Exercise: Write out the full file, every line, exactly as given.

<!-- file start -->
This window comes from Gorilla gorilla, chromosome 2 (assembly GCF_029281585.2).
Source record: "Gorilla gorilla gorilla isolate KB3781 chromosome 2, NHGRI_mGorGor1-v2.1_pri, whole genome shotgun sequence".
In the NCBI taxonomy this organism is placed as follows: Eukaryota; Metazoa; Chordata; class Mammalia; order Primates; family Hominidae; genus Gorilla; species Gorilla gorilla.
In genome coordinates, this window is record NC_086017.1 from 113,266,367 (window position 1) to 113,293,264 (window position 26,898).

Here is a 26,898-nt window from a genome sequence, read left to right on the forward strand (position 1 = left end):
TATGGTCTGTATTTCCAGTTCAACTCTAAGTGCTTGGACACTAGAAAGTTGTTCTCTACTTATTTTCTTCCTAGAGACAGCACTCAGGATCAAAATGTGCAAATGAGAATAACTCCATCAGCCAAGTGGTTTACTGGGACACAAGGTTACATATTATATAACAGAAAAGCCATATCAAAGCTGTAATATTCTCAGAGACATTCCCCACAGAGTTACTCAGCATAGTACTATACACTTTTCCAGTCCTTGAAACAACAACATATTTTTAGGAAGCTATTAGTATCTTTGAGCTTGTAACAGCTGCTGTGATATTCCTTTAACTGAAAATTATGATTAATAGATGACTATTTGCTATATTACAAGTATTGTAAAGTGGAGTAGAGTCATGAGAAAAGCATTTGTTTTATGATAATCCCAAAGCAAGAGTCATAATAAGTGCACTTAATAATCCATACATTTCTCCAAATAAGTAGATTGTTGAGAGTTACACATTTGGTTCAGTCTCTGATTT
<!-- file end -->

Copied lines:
This window comes from Gorilla gorilla, chromosome 2 (assembly GCF_029281585.2).
Source record: "Gorilla gorilla gorilla isolate KB3781 chromosome 2, NHGRI_mGorGor1-v2.1_pri, whole genome shotgun sequence".
In the NCBI taxonomy this organism is placed as follows: Eukaryota; Metazoa; Chordata; class Mammalia; order Primates; family Hominidae; genus Gorilla; species Gorilla gorilla.
In genome coordinates, this window is record NC_086017.1 from 113,266,367 (window position 1) to 113,293,264 (window position 26,898).

Here is a 26,898-nt window from a genome sequence, read left to right on the forward strand (position 1 = left end):
TATGGTCTGTATTTCCAGTTCAACTCTAAGTGCTTGGACACTAGAAAGTTGTTCTCTACTTATTTTCTTCCTAGAGACAGCACTCAGGATCAAAATGTGCAAATGAGAATAACTCCATCAGCCAAGTGGTTTACTGGGACACAAGGTTACATATTATATAACAGAAAAGCCATATCAAAGCTGTAATATTCTCAGAGACATTCCCCACAGAGTTACTCAGCATAGTACTATACACTTTTCCAGTCCTTGAAACAACAACATATTTTTAGGAAGCTATTAGTATCTTTGAGCTTGTAACAGCTGCTGTGATATTCCTTTAACTGAAAATTATGATTAATAGATGACTATTTGCTATATTACAAGTATTGTAAAGTGGAGTAGAGTCATGAGAAAAGCATTTGTTTTATGATAATCCCAAAGCAAGAGTCATAATAAGTGCACTTAATAATCCATACATTTCTCCAAATAAGTAGATTGTTGAGAGTTACACATTTGGTTCAGTCTCTGATTT